By Steve Connor, Independent UK
December 8, 2007
The chimp who outwits humans; the dolphin who says it with seaweed; the existential dog
An elephant that never forgets its extended family, a chimp that can outperform humans in a sophisticated test of visual memory and an amorous male dolphin that likes to say it with flowers -- well, a clump of river weeds to be more precise. These are just some of the recent observations from the field of animal behaviour. They appear to show that there is no limit to the intelligence of animals, but what do we really know about the true cognitive powers of the non-human brain?
Experiments on wild elephants living in Kenya found that individuals can remember the whereabouts of at least 17 family members, and possibly even as many as 30. Tests in a laboratory in Japan found that chimps, and young chimps especially, have an incredible photographic memory. Finally, there was the story of the romantic river dolphins of Brazil. Males collected river weeds, sticks or even lumps of clay in their mouths to act as a form of sexual display to prospective mates. Scientists are convinced that it is not merely playful behaviour but a serious attempt at wooing the opposite sex with the cetacean equivalent of a Valentine's gift -- surely a sign of emotional intelligence.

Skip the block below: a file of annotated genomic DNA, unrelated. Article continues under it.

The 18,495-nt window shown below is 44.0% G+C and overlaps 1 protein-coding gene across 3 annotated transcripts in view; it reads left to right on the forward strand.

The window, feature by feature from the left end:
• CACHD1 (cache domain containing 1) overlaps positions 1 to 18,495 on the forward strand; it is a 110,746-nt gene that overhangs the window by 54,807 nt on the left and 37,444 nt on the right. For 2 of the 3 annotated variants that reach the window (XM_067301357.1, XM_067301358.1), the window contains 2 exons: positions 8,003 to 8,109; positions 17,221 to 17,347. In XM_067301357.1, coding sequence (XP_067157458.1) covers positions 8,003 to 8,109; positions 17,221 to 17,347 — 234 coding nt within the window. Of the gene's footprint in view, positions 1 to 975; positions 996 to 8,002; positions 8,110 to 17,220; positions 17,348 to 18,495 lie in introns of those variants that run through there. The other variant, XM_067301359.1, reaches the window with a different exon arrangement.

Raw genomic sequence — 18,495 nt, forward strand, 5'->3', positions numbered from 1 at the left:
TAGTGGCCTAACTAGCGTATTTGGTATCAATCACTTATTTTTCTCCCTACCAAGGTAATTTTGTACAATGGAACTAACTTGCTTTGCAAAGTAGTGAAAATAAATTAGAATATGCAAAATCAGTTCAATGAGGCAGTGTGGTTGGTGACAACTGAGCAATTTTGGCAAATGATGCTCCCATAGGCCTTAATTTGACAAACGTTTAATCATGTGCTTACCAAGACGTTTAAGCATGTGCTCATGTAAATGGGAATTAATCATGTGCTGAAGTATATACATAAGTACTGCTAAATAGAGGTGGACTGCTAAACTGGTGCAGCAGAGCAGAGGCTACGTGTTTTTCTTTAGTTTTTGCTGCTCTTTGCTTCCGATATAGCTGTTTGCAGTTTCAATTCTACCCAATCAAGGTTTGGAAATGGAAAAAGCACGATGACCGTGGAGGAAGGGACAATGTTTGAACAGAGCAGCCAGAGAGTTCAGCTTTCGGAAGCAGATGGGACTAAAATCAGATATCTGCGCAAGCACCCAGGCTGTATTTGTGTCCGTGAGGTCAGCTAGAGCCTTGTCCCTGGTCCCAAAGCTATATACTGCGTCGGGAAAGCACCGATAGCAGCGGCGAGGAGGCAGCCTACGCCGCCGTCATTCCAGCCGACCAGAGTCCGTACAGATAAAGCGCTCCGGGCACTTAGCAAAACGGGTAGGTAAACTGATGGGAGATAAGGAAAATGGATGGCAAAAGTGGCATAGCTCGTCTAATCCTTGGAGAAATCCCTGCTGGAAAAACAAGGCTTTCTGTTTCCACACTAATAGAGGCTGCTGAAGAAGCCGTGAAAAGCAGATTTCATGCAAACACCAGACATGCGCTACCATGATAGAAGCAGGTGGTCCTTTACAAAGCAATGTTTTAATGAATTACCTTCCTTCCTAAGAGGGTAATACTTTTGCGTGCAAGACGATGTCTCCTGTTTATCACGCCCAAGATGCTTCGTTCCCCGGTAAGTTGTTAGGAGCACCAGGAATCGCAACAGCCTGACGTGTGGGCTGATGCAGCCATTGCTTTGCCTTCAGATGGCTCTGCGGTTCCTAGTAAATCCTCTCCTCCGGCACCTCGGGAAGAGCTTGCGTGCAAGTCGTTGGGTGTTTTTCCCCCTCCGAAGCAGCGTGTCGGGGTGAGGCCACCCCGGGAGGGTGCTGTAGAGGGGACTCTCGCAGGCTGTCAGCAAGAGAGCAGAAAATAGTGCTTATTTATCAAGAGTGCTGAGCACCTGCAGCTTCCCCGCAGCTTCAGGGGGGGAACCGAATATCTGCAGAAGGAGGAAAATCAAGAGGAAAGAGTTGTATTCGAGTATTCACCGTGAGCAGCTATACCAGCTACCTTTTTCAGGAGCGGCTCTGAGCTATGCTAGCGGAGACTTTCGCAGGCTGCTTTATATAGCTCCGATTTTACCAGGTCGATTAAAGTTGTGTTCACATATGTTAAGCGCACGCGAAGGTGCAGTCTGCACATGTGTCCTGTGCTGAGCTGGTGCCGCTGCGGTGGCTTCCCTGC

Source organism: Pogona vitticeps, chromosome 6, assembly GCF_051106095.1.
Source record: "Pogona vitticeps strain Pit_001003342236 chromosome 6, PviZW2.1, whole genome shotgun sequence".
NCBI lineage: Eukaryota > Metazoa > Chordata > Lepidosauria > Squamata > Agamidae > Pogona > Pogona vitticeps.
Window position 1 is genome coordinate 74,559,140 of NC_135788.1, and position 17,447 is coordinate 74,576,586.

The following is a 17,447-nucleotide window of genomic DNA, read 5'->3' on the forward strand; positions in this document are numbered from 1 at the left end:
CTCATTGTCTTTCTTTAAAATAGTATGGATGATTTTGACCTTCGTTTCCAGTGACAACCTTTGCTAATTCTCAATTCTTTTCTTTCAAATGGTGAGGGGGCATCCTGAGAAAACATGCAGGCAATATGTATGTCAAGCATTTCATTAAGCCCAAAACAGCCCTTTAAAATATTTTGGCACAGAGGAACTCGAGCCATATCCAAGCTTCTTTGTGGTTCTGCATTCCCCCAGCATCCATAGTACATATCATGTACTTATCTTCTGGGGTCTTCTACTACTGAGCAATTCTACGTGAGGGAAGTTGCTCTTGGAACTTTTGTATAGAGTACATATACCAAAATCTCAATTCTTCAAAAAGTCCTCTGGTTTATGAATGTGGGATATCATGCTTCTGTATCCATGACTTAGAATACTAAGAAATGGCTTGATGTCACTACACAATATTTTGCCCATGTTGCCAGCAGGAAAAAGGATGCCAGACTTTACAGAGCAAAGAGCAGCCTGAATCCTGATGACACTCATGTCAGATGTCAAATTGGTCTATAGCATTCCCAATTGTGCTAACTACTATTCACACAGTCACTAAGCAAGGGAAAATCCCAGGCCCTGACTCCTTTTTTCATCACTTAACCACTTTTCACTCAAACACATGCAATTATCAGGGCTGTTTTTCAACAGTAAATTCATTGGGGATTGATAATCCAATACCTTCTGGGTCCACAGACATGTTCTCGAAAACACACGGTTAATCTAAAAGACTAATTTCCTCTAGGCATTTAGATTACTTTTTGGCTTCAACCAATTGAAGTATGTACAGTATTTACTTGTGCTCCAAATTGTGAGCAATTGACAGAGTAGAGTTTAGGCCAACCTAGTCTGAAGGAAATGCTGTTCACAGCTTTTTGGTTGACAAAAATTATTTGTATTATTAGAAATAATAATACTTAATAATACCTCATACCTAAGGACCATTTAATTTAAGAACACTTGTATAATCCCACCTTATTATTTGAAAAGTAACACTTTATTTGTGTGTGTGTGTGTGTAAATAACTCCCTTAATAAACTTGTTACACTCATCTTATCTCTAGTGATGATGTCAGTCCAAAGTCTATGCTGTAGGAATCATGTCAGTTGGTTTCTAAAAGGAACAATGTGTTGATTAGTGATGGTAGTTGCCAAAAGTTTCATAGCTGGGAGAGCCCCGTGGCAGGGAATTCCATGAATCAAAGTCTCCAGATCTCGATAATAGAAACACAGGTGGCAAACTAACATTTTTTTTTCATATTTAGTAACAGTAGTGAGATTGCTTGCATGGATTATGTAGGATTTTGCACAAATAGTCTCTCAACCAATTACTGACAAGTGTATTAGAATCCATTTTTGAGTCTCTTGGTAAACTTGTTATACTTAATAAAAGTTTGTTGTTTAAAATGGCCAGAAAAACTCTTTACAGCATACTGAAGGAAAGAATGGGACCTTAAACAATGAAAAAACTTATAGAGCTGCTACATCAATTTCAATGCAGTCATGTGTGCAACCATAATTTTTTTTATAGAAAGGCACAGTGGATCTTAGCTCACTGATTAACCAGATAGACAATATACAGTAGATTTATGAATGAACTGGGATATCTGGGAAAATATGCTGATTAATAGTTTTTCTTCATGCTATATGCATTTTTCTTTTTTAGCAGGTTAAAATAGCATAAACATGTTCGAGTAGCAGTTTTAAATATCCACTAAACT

The latest studies into the unusual behaviour of a range of species suggest that we should no longer assume that animals are just the dumb creatures that we've been led to believe since the days of St Thomas Aquinas, the 13th-century Italian monk whose moral philosophy formed the basis of our modern-day ethical treatment of animals. Indeed, scientists have found that animals are capable of all sorts of clever behaviour that we normally associate with human intelligence. They not only have good memories and a perception of the world around them, they also display feats of apparent far-sightedness and understanding that seem to go beyond the mental abilities of many people.